If you have kids, chances are you’ve worried about their presence on social media.
Who are they talking to? What are they posting? Are they being bullied? Do they spend too much time on it? Do they realise their friends’ lives aren’t as good as they look on Instagram?
We asked five experts if social media is damaging to children and teens.
Four out of five experts said yes
The four experts who ultimately found social media is damaging said so for its negative effects on mental health, disturbances to sleep, cyberbullying, comparing themselves with others, privacy concerns, and body image.
However, they also conceded it can have positive effects in connecting young people with others, and living without it might even be more ostracising.
The dissident voice said it’s not social media itself that’s damaging, but how it’s used.
Here are their detailed responses:
Joanne Orlando, Children & Tech Researcher, said: Yes, if it publicly displays too much detail about a child’s life online. Children have the right to privacy. This is actually one of the Conventions of the Rights of Childhood. If we want to share images of children online then we need to consider the short and long-term implications for them, not us.
Implications include their safety, the opportunity to not drag around their entire history with them for their whole life, and their opportunity to shape their digital identity in ways they feel comfortable. Parents are in a holding position of creating their child’s digital identity, and because of this temporary role, it’s important to err on the side of caution.
Karyn Healy, Psychologist, said: Yes, social media can cause damage. Unfettered access can expose youth to cyberbullying and inappropriate and graphic content with potentially devastating consequences. By using algorithms based on previous interest to prioritise content offered, social media can amplify any tendencies towards depression and self-harm, which can increase risk of suicide.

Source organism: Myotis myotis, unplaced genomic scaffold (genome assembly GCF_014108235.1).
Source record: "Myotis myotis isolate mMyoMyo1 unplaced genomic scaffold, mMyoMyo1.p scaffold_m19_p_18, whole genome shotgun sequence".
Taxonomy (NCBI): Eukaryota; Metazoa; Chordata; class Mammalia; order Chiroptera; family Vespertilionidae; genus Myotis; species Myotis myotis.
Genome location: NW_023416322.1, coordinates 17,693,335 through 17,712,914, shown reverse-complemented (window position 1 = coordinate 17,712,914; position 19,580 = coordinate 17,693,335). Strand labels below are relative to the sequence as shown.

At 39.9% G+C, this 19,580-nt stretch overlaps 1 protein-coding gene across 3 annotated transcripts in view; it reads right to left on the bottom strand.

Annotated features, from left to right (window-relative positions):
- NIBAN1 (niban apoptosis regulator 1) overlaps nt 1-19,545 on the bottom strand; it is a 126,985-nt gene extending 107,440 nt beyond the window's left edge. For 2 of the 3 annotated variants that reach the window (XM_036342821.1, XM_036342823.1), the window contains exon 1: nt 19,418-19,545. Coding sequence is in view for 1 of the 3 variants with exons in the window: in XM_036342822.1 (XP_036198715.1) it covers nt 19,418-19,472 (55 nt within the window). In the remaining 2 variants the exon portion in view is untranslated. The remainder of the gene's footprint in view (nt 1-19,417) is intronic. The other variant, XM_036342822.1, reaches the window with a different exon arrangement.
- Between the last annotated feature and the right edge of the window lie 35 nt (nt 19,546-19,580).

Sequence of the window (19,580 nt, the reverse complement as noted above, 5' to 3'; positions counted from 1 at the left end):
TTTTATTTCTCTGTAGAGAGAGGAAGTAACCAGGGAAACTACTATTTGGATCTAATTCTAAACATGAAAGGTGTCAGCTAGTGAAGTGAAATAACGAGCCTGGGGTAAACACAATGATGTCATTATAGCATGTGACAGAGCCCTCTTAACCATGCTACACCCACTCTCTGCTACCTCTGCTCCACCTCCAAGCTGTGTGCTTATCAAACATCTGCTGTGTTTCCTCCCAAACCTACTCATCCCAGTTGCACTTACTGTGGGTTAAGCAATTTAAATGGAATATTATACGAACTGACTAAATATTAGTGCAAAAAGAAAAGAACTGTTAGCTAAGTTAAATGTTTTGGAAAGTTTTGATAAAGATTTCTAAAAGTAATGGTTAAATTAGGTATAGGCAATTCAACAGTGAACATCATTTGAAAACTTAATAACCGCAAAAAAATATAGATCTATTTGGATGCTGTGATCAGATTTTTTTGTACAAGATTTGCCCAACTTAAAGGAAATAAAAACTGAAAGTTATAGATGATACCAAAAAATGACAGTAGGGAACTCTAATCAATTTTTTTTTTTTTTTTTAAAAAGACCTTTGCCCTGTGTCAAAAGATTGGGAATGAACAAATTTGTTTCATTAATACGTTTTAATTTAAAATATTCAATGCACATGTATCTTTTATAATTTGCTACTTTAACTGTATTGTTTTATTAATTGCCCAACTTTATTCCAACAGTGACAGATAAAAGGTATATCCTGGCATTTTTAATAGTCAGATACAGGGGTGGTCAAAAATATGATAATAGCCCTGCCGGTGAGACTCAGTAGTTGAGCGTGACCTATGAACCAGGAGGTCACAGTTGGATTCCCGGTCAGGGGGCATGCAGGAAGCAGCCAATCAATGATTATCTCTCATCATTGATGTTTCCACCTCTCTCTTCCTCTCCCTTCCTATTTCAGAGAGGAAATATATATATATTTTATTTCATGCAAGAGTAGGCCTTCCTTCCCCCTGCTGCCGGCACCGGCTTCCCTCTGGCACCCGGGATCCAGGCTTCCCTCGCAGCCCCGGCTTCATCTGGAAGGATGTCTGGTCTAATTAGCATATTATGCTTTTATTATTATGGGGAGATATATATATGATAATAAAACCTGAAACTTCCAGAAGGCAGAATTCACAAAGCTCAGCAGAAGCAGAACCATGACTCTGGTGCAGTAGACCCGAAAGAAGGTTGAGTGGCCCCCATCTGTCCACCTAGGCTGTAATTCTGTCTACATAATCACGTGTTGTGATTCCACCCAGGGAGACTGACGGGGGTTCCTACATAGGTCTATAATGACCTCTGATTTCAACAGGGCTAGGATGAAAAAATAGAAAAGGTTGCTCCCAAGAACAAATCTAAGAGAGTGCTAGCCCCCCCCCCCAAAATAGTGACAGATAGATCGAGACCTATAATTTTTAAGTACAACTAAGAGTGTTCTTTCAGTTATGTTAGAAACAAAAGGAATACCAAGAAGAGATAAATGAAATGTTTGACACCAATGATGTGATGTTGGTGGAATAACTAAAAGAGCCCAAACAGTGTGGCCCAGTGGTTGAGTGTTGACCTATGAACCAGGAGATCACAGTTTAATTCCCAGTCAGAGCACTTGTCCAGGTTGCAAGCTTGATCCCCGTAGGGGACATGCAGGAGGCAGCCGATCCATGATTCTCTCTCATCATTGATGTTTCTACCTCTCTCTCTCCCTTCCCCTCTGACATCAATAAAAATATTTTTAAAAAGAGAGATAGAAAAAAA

Modifications to reduce these risks have been encouraged by governments. There are also concerns excessive time on social media may reduce time for real social interaction and physical activities, but evidence for this is inconclusive.
Despite the dangers, having no access to social media is also associated with poorer well-being. Connecting through social media can strengthen friendships, and facilitate social support that protects children against depression and bullying. Social media enable youth to connect to address world problems which may benefit everyone.
Susan J Paxton, Psychology Professor, said: Yes, social media use, especially frequent use of photo-based social media, is damaging to the mental health of young people. Adolescents are seeking their place in the world and one way they do this is by comparing their lives with the lives of friends, peers and celebrities presented on social media. Comparisons they make are typically negative as images that people post are, understandably, the most attractive they can produce and therefore, are unrealistic and idealised points of comparison.